Short answer: The "worse" final electron acceptor will just not accept the electron, and electrons will just get back up in the electron transport chain, shutting down oxidative phosphorylation.
Long answer: This is related to a deceptively dissimilar question: "Why do cells throw away perfectly good organics in fermentation?"
To really explain this, you'll have to know some quantum mechanics.
Every nucleus, atom, molecule and ion has orbitals (MO theory) , little "slots" for electrons to exist in (shown as horizontal lines). Orbitals have distinct "energy levels", thanks to the electromagnetic interaction between the electron, the nucleus (nuclei) and other electrons. Typically, electrons will exist in the lowest energy level not occupied by another pair of electrons. Electrons release energy when they move down and absorb energy when they move up. A free electron ($n= \infty $) will release more energy moving to the lowest energy level ($n=1$) when that lowest energy level is more negative, and will have to absorb more energy to become free again. This is what is meant when we say an electron acceptor has "higher affinity for electrons".
The ENTIRE gimmick of the electron transport chain is that the electron moves to progressively higher affinity acceptors, releasing energy in the process. By the time the electron reaches the penultimate of the electron transport chain, its energy level is so low/the acceptor affinity is so high (equivalent) that it takes another acceptor with even higher affinity to attract that electron.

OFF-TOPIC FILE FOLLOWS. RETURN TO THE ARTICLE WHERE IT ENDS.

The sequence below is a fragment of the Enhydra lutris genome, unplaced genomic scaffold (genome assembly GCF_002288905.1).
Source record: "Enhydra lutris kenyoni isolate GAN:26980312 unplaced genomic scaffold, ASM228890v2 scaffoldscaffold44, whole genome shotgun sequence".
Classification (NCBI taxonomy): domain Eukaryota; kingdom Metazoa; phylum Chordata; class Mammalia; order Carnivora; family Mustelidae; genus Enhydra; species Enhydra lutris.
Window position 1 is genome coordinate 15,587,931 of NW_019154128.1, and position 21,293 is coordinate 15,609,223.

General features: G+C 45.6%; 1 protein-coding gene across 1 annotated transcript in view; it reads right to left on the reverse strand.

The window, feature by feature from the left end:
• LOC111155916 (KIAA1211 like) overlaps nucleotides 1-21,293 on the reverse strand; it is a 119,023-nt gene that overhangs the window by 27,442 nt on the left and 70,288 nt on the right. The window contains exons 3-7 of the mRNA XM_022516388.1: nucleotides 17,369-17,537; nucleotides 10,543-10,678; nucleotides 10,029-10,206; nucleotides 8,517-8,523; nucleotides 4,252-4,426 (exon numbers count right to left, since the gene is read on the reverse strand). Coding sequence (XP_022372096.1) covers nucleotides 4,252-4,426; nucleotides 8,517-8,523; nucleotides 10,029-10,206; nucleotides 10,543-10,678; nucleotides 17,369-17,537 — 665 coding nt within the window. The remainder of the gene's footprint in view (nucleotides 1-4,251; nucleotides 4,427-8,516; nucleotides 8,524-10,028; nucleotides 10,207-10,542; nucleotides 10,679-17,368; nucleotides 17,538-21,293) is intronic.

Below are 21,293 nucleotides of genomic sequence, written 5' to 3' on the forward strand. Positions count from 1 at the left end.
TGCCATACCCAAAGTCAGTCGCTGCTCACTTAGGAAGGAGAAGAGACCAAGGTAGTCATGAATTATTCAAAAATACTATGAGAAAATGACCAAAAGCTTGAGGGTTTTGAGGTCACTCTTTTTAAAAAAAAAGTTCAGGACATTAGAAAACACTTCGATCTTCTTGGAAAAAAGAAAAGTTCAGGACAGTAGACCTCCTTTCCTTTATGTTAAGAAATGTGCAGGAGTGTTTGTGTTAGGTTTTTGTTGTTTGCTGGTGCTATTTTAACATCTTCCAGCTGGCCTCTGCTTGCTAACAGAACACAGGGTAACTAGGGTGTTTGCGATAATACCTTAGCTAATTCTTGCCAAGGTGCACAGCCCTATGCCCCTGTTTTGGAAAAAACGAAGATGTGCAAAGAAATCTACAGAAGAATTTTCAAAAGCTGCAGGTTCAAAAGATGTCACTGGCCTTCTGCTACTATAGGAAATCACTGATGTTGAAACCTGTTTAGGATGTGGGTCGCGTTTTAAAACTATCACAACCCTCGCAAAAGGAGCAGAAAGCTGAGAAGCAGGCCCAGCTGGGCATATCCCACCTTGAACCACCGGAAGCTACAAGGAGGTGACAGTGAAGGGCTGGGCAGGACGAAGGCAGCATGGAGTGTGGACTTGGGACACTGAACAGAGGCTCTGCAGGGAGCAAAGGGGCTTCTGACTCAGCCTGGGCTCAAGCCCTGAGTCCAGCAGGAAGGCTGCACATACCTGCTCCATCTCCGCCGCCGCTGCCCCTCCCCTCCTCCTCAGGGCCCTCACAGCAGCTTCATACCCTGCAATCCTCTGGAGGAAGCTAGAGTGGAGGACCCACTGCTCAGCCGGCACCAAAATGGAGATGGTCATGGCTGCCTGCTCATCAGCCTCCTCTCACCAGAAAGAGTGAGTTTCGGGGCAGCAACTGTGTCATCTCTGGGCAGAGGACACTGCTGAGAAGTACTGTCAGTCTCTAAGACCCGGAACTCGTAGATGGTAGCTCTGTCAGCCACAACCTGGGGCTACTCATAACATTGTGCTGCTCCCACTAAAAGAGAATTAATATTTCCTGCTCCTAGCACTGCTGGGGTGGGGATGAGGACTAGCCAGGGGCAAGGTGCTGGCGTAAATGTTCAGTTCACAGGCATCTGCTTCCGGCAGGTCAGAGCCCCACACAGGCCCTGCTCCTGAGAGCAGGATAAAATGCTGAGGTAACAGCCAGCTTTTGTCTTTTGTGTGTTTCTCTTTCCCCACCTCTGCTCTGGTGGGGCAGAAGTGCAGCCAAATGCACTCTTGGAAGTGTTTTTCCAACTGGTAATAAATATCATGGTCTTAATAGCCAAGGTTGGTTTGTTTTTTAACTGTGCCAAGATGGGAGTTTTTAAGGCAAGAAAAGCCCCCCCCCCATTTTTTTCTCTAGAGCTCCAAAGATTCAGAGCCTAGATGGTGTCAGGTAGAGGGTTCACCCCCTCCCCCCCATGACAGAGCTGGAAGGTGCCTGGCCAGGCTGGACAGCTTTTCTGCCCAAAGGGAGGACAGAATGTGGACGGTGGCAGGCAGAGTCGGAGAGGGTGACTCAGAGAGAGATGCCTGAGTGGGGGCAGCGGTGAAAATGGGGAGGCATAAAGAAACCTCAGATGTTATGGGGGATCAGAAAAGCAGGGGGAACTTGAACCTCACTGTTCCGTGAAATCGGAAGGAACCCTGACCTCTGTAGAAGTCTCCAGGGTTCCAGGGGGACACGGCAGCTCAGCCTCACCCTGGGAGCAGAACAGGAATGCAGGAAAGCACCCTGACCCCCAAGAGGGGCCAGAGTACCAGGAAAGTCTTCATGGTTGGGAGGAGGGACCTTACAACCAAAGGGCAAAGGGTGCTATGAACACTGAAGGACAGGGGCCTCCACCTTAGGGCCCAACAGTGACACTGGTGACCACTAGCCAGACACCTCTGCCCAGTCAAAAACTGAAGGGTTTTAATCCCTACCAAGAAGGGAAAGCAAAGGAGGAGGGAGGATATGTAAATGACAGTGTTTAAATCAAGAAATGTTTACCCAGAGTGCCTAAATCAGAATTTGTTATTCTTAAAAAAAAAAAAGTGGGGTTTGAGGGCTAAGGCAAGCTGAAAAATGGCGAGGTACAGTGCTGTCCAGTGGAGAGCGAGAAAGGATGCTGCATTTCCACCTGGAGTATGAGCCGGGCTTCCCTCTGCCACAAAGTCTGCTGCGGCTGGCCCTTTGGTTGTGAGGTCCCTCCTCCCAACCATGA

But what if the cell just... throw the electron away? Well, that would completely defeat the point. For the electron to become free it needs to be provided with energy. More energy than what the electron transport chain has extracted for sure, because the electron in the food molecule isn't even free to begin with.
Ok, but WHAT IF the cell use the electron to build organics instead? Every cell requires an energy source, a carbon source and an electron source. Unfortunately, that won't work in this case. Organics in biology usually requires electrons with energy equivalent to that of NADH. Since that is the very beginning of the electron transport chain here, it won't work.
The ONLY productive way to throw an electron away is to give it an acceptor and then throw that away too.
So that's why Fe3+ etc cannot accept an electron from the penultimate of the aerobic electron transport chain. Because you'd need to provide energy to the electron to do so.
Back to the question I proposed in the beginning. "Why do cells throw away perfectly good organics in fermentation?". By definition, fermentation means using an organic terminal electron acceptor. What usually happens is that cells do this clever maneuver where they rip the electron from an high energy position in the molecule and puts it in another position with lower energy.
Notice the cycling of the electron carrier NADH.